Students wade through flood during the wet season in the basin of Lake Sentarum in West Kalimantan, Indonesia. Image:
Climate predictions based only on what has happened in the past underestimate the likelihood of extreme weather, which could leave people and infrastructure like homes and roads unprotected from global warming, a study warned on Wednesday.
New techniques combining historical observations of weather extremes with computer-based climate models could help policymakers and engineers more accurately integrate the effects of climate change into their planning decisions, it said.
The study, published in the journal Science Advances, found predictions based only on events in the preceding 45 years foresaw far fewer extremely hot and wet days than actually occurred in the northern hemisphere from 2006 to 2017 – because they did not reflect the continued influence of global warming.
The number of record-setting heat events across Europe and East Asia in 2006-2017 was more than double the median prediction based on historical observations.
The same was true for extreme wet days in the United States and Europe, while for East Asia the actual number was almost double compared with predictions from past data.
One of the main challenges in becoming more resilient to these extremes is accurately predicting how the global warming that’s already happened has changed the odds of events that fall outside of our historical experience.
Noah Diffenbaugh, professor, Department of Earth System Science, Stanford University
The problem is that, for decades, engineers and planners have calculated the risks of threats such as floods without working out how they might change as the planet heats up and makes extreme events more likely, said study author Noah Diffenbaugh.
“Global warming has had a really strong effect over the last decade,” said Diffenbaugh, a professor in the Department of Earth System Science at Stanford University.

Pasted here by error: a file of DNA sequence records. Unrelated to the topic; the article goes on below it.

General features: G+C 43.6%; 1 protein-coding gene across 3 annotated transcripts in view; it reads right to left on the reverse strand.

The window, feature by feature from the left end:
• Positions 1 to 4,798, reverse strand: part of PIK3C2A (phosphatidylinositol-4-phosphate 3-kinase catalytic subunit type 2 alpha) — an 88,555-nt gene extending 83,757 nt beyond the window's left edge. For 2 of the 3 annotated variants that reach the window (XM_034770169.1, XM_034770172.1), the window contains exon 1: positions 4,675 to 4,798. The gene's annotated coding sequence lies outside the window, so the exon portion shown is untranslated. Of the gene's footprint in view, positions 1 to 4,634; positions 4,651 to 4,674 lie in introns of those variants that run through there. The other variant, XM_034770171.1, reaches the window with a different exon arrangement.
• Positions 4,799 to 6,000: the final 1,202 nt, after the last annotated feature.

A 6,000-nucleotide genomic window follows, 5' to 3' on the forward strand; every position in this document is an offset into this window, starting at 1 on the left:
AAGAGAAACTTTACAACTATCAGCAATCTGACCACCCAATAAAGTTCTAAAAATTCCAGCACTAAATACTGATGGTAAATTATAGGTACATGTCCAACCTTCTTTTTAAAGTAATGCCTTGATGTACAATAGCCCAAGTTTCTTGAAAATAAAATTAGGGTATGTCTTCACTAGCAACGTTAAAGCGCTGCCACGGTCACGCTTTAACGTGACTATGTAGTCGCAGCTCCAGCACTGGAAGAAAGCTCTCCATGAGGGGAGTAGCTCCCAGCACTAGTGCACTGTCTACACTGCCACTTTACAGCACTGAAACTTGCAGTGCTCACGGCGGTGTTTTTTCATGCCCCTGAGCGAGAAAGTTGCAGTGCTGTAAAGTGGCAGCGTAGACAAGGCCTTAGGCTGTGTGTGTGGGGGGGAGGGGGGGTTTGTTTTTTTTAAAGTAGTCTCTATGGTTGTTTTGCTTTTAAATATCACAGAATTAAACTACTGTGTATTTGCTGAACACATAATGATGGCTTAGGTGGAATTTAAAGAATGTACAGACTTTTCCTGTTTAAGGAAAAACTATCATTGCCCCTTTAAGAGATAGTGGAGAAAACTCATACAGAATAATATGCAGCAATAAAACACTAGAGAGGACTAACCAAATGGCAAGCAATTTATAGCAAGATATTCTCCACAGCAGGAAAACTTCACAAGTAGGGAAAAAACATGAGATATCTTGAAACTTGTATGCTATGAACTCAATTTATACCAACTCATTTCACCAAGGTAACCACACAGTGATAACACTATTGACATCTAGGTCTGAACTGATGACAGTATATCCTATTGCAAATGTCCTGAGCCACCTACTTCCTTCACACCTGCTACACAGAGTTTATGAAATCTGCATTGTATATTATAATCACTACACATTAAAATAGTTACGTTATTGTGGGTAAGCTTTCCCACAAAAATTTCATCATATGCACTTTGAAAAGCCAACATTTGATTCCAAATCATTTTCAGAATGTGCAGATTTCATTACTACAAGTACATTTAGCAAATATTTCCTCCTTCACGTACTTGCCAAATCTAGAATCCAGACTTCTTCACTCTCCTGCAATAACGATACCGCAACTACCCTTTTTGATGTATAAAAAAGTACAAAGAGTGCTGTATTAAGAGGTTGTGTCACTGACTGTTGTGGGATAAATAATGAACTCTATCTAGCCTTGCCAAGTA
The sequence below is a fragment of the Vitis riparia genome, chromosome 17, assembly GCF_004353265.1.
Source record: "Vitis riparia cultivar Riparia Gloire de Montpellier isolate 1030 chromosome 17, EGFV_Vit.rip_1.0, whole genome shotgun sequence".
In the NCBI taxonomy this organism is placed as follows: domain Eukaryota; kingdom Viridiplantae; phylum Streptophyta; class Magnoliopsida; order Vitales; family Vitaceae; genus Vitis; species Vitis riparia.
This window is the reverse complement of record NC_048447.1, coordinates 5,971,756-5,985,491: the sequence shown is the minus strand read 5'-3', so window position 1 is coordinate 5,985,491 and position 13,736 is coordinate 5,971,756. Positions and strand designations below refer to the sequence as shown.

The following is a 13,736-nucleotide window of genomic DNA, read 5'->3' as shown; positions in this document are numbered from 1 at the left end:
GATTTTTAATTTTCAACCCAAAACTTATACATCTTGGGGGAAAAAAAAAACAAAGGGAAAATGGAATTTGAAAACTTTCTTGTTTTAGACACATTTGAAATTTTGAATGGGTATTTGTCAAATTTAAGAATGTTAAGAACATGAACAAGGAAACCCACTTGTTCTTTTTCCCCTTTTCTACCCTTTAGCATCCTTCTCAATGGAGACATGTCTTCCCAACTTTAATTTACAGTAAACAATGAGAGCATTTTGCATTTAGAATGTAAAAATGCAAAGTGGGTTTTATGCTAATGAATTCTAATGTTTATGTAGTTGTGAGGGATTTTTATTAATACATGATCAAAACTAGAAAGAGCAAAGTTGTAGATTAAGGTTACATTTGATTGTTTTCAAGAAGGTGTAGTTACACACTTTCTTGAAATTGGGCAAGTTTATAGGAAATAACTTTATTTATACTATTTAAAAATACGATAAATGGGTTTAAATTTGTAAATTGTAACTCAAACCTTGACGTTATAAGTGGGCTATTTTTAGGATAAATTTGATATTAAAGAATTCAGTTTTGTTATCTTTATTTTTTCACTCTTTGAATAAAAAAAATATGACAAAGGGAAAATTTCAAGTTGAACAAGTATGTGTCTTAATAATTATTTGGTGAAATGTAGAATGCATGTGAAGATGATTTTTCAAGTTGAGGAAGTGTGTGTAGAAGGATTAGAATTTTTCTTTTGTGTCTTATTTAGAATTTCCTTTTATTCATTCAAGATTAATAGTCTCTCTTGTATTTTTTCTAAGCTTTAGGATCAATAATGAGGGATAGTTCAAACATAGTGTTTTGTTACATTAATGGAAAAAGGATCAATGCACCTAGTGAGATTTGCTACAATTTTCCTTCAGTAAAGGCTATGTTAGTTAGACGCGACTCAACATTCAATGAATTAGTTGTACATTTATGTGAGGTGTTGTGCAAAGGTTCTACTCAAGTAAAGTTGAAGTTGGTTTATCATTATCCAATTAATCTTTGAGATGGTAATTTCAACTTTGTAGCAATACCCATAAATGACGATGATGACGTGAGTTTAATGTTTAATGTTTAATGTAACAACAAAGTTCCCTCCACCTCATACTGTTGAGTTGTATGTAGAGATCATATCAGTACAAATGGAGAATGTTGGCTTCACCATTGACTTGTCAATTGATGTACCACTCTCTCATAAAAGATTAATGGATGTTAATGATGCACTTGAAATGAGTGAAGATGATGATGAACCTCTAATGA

“One of the main challenges in becoming more resilient to these extremes is accurately predicting how the global warming that’s already happened has changed the odds of events that fall outside of our historical experience.”
Maarten van Aalst, director of the Red Cross Red Crescent Climate Centre, who was not involved in the study, said it confirmed the rapid rise in risk already being experienced by disaster responders at the frontlines of climate change.
Work he has been involved in also shows that, in the case of recent heatwaves in Europe and Australia, heat extremes are increasing much faster in reality than climate models predict.
“This is an important reminder that we are not only facing a predictable rise in extremes, but also rising uncertainty,” he said in emailed comments.
The Stanford study noted historical climate observations are widely used to make risk management decisions on everything from water resources to supply chain management, disaster relief and insurance – even though the need to factor in climate change has been known for years.
“It has been challenging to move away from the techniques based on historical observations,” Diffenbaugh said.
That is partly because broad climate models tend to work less well when applied to particular locations, he told the Thomson Reuters Foundation.
But at the regional level, combining climate modelling with historical data resulted in relatively accurate predictions of weather extremes, the study showed.
As intensifying wildfires, heatwaves and floods happen more often, and sea levels rise, at least some governments and other bodies are showing interest in incorporating projections of future climate change into infrastructure planning, Diffenbaugh added.
In 2018, for example, California passed a bill setting up a “Climate-Safe Infrastructure Working Group” to develop recommendations for the state on how to build and design more robust infrastructure in the face of growing climate extremes.
It proposed taking a gradual, adaptive approach, allowing flexibility to respond as new information became available.
A waterfront roadway, for instance, could be designed so it could be moved or raised in line with increases in sea level and floods, or nearby green space expanded to absorb more water.
Van Aalst said the rise in extreme weather has led to major disasters partly because other risk factors also are increasing, such as more people and assets becoming exposed to heatwaves and floods in expanding cities, or more elderly people living alone.
“The flipside is that we can do something about it,” he said. “Rising extremes do not have to lead to rising disasters if we tackle these other risk factors.”
This story was published with permission from Thomson Reuters Foundation, the charitable arm of Thomson Reuters, that covers humanitarian news, climate change, resilience, women’s rights, trafficking and property rights. Visit http://news.trust.org/climate.
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